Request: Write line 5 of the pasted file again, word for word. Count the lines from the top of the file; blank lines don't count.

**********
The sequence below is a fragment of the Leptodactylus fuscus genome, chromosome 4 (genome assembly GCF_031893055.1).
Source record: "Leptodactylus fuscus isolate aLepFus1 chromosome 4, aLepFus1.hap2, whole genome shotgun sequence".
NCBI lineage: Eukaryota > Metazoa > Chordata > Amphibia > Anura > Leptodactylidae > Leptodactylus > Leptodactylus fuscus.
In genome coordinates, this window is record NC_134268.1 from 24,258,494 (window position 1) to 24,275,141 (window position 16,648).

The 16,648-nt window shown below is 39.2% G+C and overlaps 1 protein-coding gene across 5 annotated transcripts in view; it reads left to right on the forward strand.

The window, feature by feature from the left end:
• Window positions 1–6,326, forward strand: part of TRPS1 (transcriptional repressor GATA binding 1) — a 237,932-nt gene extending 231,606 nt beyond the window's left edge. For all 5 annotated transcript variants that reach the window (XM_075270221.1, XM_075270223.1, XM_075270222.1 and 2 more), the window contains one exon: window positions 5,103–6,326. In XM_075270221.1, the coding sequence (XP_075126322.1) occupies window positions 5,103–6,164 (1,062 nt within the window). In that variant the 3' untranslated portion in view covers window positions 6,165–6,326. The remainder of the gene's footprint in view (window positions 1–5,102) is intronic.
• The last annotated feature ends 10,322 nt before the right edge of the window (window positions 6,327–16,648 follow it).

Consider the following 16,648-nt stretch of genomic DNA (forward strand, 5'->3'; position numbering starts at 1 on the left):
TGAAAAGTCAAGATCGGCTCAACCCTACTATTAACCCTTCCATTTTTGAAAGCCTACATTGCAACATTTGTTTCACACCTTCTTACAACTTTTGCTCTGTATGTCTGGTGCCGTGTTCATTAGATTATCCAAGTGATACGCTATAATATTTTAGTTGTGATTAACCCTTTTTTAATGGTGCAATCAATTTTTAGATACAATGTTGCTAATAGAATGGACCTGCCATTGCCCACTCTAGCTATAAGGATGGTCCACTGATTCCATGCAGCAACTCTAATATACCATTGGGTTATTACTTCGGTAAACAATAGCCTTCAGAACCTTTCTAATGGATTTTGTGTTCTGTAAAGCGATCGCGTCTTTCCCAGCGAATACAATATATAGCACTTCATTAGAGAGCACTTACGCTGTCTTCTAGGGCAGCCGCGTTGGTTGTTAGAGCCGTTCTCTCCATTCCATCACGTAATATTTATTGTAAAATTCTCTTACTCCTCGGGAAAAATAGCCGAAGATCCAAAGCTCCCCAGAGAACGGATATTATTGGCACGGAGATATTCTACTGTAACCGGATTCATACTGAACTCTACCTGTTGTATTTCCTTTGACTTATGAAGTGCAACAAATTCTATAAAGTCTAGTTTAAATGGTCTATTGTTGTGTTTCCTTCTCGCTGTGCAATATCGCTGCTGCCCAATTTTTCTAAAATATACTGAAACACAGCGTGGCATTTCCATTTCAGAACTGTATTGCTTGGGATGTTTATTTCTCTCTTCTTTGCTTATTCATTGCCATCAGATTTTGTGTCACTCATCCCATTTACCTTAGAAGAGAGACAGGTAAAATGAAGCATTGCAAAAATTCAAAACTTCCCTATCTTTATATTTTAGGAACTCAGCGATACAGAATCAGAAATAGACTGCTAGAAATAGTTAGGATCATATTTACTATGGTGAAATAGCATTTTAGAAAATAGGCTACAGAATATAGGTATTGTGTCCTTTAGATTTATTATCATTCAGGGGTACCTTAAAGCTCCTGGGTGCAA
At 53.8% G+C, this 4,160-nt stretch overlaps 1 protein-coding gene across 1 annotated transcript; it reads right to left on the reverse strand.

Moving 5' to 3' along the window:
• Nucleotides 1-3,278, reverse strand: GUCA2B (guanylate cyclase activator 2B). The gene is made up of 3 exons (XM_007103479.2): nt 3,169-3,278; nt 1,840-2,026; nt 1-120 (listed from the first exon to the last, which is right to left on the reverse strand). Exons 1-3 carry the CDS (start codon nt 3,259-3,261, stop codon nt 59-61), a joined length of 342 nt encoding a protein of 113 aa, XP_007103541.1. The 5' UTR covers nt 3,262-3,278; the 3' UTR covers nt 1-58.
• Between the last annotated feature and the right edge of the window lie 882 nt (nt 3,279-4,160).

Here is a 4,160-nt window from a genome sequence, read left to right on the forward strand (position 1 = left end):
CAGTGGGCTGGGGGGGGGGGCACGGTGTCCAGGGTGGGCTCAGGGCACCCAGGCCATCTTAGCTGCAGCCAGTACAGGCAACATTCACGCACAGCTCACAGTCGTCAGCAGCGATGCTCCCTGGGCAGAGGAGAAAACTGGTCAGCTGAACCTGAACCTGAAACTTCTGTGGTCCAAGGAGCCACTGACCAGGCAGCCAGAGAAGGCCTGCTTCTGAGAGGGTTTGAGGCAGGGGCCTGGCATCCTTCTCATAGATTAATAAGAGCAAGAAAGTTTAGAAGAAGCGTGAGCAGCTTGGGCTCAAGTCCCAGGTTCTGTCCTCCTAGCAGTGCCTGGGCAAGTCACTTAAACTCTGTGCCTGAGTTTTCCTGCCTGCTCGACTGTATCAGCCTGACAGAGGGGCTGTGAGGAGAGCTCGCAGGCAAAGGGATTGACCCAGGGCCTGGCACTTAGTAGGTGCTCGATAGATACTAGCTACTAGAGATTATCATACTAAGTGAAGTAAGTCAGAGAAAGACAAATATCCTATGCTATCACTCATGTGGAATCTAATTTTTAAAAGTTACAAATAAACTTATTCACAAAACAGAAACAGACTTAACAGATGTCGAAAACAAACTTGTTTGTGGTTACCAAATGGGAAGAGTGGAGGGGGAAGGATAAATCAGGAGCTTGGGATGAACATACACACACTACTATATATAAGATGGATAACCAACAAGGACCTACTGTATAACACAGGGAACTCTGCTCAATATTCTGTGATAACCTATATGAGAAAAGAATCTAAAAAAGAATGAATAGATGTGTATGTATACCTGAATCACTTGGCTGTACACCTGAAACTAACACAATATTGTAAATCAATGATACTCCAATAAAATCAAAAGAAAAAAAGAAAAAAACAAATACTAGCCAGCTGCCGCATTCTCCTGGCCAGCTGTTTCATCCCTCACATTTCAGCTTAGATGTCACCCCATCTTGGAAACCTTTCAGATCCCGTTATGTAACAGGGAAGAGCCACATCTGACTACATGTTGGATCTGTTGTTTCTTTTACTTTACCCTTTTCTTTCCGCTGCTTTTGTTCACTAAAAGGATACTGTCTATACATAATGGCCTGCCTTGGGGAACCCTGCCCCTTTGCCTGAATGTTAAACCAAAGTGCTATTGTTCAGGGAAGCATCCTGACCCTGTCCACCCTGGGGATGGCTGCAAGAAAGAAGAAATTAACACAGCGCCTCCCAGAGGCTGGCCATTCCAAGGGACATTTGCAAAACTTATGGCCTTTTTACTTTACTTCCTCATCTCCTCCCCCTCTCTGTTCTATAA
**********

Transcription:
The 16,648-nt window shown below is 39.2% G+C and overlaps 1 protein-coding gene across 5 annotated transcripts in view; it reads left to right on the forward strand.